I live in Germany and want to continue my studies in Pharmaceutical engineering with a PhD. Since it has been 5 years since my master's degree, do I have any chance to be accepted and what can I do for this purpose?

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    It absolutely is possible. I have a friend who did her MSc in Portugal, worked for a few years in a pharmacy, then went for a PhD in Czechia, fully paid. Email professors that had interesting classes or research. Certainly they can recommend programs or colleagues. Commented May 3 at 14:37
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    Do you wish to study in Germany or are you looking more broadly?
    – Buffy
    Commented Jun 3 at 15:05
  • I had a 5 years gap between my master's and Ph.D., both in fluid mechanics. But I studied all those 5 years myself for my future Ph.D. I was solving problems, I was thinking about research ideas. Commented Jun 3 at 17:57
  • @Buffy does this changes for united states?
    – DVI
    Commented Jun 9 at 13:55
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    You would be considered like anyone else but note that letters of recommendation are especially important here. See the answer for the US here: academia.stackexchange.com/q/176908/75368
    – Buffy
    Commented Jun 10 at 15:48

2 Answers 2


do I have any chance to be accepted and what can I do for this purpose?

I'm not German, but presumably if you have the aptitude needed to get into a PHD program (where academic research and so on are stressed heavily) of this kind, then yes.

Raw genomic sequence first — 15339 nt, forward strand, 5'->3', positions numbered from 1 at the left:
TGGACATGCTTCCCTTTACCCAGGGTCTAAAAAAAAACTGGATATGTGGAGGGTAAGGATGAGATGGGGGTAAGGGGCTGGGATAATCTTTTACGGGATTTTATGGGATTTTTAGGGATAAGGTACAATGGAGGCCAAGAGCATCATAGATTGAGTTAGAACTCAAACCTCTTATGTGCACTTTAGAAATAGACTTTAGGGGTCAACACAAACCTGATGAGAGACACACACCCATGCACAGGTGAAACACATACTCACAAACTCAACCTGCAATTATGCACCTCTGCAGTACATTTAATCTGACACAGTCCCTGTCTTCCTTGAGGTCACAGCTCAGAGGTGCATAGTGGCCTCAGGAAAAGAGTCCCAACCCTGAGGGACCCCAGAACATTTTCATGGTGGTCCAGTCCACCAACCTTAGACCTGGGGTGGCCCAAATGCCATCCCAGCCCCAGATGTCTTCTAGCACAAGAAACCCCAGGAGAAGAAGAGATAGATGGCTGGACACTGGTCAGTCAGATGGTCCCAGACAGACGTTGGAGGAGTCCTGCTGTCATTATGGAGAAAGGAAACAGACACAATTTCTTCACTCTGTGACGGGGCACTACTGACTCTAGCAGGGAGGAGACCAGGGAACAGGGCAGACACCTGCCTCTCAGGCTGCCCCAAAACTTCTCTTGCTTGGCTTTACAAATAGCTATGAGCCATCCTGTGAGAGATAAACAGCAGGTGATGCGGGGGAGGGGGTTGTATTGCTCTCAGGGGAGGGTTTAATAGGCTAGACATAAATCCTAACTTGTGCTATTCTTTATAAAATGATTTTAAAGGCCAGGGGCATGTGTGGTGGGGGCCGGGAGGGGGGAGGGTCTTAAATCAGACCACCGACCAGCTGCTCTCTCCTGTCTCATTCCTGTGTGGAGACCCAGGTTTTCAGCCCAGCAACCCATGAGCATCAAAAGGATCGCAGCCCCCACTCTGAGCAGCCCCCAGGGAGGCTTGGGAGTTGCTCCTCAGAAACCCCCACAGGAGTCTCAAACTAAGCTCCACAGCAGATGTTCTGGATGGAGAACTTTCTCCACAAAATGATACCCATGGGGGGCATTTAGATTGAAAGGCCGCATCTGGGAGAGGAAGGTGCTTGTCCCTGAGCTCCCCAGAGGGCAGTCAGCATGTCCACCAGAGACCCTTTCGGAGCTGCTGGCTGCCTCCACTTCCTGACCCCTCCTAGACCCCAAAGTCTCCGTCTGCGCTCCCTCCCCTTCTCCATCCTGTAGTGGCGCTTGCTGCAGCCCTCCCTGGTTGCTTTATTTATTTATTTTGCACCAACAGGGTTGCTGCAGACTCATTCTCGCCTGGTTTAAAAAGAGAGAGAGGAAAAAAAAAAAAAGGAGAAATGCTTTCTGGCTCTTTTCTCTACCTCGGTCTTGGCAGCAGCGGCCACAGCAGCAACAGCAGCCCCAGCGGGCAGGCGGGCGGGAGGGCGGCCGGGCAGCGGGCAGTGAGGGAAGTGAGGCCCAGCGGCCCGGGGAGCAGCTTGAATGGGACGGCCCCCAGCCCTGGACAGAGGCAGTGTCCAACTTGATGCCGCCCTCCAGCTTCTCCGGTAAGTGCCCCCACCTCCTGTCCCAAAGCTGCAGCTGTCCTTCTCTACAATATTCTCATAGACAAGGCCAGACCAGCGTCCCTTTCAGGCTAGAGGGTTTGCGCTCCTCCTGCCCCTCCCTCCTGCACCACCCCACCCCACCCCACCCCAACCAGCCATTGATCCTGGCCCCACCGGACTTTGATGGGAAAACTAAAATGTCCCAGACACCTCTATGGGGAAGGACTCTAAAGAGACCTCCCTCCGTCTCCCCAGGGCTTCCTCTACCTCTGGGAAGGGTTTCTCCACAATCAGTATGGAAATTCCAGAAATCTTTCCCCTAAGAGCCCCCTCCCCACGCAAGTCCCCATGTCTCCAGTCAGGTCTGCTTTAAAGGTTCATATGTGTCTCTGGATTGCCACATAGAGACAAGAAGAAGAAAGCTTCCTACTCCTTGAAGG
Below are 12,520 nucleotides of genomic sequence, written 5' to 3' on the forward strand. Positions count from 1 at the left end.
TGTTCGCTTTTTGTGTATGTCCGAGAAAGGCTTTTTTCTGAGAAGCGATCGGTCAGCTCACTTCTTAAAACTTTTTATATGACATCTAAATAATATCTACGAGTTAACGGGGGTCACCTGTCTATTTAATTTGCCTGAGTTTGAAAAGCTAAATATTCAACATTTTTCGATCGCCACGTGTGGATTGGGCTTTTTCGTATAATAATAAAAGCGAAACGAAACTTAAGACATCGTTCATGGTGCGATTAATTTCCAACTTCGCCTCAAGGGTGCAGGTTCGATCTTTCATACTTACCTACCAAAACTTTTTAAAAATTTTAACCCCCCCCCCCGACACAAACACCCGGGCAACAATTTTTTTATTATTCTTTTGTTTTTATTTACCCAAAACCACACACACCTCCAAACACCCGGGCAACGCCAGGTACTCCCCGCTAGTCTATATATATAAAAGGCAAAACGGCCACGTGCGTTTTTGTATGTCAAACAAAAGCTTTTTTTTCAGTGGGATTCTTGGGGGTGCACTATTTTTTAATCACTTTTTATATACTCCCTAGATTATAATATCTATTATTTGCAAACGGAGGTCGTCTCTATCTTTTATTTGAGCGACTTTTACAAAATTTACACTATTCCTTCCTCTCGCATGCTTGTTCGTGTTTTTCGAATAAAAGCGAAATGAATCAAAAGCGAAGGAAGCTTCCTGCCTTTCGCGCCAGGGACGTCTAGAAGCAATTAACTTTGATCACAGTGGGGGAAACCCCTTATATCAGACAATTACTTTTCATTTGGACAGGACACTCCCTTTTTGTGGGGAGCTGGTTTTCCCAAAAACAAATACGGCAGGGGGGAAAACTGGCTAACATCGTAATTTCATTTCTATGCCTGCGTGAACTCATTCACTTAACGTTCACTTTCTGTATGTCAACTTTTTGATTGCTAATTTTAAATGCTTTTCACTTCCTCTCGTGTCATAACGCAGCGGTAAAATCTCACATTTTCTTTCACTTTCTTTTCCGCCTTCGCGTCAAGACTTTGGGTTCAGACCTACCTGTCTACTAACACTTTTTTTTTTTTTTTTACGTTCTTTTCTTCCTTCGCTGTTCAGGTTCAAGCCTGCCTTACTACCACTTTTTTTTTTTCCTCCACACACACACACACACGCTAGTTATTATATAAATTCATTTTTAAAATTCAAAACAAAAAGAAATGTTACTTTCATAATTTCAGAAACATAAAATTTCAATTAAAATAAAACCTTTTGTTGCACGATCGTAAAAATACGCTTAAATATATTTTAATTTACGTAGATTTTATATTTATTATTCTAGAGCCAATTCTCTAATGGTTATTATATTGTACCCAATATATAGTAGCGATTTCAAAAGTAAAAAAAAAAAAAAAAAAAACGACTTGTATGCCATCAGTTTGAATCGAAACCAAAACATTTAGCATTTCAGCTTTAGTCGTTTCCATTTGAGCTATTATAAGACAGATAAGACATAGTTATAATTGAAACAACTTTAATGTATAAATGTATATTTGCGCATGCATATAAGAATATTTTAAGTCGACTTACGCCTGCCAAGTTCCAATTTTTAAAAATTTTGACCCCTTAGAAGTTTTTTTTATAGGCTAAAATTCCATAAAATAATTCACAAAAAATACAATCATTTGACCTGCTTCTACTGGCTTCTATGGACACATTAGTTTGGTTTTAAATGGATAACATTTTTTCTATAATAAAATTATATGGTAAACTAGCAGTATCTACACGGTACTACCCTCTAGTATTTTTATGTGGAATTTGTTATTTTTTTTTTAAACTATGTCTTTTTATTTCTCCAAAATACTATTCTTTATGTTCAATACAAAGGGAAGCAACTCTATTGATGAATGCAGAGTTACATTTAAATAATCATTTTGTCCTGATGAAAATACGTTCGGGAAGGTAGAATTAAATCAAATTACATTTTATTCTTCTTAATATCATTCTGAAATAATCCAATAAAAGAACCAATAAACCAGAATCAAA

• May I point out that, with few exceptions, there are no 'PhD programs' in Germany. Commented May 4 at 16:03

Generally speaking, the answer is: yes, you may be accepted.

There is no reason why industrial experience should spoil your chances. Moreover, to a potential advisor whose research is related to industry, you and your experience may become a useful acquisition.

Explore the web pages of the departments to which you wish to apply. Find professors whose research scope correlates with your work experience (and, ideally, with the topic of your Master's thesis). Don't hesitate to write to them directly. There would be nothing unusual in doing so. A sample of such a letter, and some related discussion is offered here.

Good luck with your applications!

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